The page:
As we previously reported, last year, New York State expanded its election leave law to allow employees more paid time off if needed in order to vote on Election Day (increasing the paid time off from two to three hours). However, in the State’s 2020-21 budget, signed by Governor Andrew M. Cuomo on April 3, 2020, new amendments to New York’s Election Leave Law (Election Law § 3-110) (the “Law”) undo the changes implemented by last year’s legislation and essentially reinstates the prior time-off rules, which provide that if an employee is a registered voter without “sufficient time” outside of scheduled working hours to vote in an election, the employee may take up to two hours of paid time off from work. The Law went into effect immediately.

Notably, the Law also reinstates the presumption that existed in the original election leave law that employees will be considered to have “sufficient time” outside of their work hours to vote if they have four consecutive hours between the polls opening and the beginning of their working shift, or four consecutive hours between the end of their shift and polls closing. Employees who do not have four consecutive hours within either of those windows will be allowed to take as much time off to vote as necessary, but only two hours of that time will be paid. Employers, however, may still designate that such time be taken at the beginning or end of an employee’s shift.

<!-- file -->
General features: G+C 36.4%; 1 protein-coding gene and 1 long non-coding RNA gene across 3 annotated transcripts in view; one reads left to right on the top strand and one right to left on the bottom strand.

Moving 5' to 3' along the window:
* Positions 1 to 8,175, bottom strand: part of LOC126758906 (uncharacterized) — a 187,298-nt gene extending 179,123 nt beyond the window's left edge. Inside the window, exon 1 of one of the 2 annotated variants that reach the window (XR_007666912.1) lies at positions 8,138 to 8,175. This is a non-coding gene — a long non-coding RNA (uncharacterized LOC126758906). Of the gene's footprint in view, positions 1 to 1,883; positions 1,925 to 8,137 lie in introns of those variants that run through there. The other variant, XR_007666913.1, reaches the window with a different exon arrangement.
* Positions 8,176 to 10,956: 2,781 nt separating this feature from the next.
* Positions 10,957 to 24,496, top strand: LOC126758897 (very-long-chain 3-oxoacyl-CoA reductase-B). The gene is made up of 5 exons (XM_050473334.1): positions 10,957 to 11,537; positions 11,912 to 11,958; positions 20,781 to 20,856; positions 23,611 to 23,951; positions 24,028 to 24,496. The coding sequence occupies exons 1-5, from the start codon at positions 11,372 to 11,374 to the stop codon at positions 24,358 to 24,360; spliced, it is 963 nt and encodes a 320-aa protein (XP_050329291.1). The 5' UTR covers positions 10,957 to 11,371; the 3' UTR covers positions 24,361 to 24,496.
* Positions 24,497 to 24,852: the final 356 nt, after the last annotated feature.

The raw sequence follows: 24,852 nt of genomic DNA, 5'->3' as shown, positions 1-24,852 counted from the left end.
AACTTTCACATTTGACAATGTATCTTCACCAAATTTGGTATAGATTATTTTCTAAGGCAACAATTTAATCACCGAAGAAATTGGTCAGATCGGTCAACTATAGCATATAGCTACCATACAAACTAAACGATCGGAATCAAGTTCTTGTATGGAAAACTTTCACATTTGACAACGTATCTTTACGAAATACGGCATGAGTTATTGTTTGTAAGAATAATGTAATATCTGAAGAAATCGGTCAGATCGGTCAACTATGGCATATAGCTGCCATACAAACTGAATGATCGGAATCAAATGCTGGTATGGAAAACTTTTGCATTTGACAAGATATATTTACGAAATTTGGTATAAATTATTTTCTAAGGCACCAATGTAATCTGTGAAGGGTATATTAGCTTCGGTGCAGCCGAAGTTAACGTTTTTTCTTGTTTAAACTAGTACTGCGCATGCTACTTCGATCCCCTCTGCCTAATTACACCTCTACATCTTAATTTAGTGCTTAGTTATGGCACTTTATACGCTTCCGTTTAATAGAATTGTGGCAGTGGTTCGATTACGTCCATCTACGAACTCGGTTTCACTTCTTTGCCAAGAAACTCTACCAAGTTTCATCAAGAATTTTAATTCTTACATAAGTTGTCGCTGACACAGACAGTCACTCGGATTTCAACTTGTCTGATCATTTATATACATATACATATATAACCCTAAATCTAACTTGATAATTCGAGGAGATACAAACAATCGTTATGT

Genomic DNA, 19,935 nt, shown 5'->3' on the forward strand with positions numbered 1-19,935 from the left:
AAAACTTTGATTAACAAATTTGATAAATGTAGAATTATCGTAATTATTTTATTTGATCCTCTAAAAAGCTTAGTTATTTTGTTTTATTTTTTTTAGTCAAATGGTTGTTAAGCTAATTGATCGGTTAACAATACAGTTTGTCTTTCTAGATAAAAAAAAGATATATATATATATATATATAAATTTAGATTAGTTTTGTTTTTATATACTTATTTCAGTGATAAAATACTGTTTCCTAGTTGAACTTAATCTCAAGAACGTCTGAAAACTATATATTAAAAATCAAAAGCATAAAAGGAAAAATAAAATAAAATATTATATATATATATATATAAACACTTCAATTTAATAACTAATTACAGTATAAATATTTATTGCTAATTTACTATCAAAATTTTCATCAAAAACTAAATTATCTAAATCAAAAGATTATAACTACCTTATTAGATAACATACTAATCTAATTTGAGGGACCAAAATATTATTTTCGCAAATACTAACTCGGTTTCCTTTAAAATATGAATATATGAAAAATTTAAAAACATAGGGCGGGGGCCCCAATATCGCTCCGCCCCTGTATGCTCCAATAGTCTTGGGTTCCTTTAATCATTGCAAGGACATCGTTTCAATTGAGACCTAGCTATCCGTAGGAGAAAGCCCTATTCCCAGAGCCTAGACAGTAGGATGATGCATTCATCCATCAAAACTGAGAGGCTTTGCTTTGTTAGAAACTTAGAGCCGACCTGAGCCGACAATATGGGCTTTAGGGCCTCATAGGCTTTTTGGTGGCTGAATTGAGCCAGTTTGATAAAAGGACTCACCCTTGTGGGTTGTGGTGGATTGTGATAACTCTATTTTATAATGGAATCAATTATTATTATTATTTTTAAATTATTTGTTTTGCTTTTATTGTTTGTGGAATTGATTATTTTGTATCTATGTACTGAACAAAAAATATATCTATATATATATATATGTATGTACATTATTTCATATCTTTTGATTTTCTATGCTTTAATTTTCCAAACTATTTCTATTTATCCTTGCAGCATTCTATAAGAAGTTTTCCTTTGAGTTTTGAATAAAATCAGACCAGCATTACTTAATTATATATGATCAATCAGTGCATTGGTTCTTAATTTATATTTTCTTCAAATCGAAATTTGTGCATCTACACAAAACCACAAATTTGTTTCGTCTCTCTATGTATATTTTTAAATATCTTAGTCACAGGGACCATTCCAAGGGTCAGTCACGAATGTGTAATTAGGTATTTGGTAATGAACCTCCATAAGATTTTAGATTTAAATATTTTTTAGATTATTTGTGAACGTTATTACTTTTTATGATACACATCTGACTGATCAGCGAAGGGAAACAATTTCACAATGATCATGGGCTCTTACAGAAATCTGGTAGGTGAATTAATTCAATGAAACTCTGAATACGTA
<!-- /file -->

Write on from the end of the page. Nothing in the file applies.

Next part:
Further, employees that require time off from work to vote must notify their employer at least two, but no more than 10, working days before the day of the election for which the employee requires leave to vote. To ensure employees are aware of their rights under the Law, employers must post a notice setting forth the provisions of the Law in a conspicuous location, i.e., where it can be seen as employees arrive at or leave the workplace. The notice must be posted not fewer than 10 days before every election, and it must be kept posted until the close of the polls on Election Day.

All New York employers should review their leave policies, employment handbooks, and applicable leave forms to ensure compliance with the new Law.

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